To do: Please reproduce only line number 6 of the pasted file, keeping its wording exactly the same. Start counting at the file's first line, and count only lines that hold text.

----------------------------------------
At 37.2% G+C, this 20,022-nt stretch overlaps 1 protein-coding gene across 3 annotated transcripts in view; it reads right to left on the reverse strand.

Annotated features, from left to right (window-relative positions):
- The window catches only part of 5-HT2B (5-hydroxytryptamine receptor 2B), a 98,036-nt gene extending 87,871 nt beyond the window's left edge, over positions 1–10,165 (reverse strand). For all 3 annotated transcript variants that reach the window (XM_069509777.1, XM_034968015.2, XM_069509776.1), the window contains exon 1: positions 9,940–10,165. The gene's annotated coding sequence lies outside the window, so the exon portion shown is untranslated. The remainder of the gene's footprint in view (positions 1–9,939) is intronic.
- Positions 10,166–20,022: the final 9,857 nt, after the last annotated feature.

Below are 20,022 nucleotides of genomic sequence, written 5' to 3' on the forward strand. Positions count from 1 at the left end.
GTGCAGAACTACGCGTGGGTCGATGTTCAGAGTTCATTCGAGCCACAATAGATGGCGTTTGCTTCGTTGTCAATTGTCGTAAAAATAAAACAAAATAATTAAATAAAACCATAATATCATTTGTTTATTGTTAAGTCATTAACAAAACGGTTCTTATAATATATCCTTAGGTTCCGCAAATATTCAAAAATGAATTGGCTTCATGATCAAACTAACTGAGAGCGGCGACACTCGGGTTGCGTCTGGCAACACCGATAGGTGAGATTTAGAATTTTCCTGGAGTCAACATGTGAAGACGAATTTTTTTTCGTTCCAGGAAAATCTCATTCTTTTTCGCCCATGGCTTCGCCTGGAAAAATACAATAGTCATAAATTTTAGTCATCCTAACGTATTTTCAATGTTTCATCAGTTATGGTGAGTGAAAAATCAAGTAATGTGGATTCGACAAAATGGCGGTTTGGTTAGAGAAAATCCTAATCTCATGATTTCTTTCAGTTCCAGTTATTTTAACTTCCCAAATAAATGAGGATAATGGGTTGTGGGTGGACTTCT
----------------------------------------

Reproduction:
GTGCAGAACTACGCGTGGGTCGATGTTCAGAGTTCATTCGAGCCACAATAGATGGCGTTTGCTTCGTTGTCAATTGTCGTAAAAATAAAACAAAATAATTAAATAAAACCATAATATCATTTGTTTATTGTTAAGTCATTAACAAAACGGTTCTTATAATATATCCTTAGGTTCCGCAAATATTCAAAAATGAATTGGCTTCATGATCAAACTAACTGAGAGCGGCGACACTCGGGTTGCGTCTGGCAACACCGATAGGTGAGATTTAGAATTTTCCTGGAGTCAACATGTGAAGACGAATTTTTTTTCGTTCCAGGAAAATCTCATTCTTTTTCGCCCATGGCTTCGCCTGGAAAAATACAATAGTCATAAATTTTAGTCATCCTAACGTATTTTCAATGTTTCATCAGTTATGGTGAGTGAAAAATCAAGTAATGTGGATTCGACAAAATGGCGGTTTGGTTAGAGAAAATCCTAATCTCATGATTTCTTTCAGTTCCAGTTATTTTAACTTCCCAAATAAATGAGGATAATGGGTTGTGGGTGGACTTCT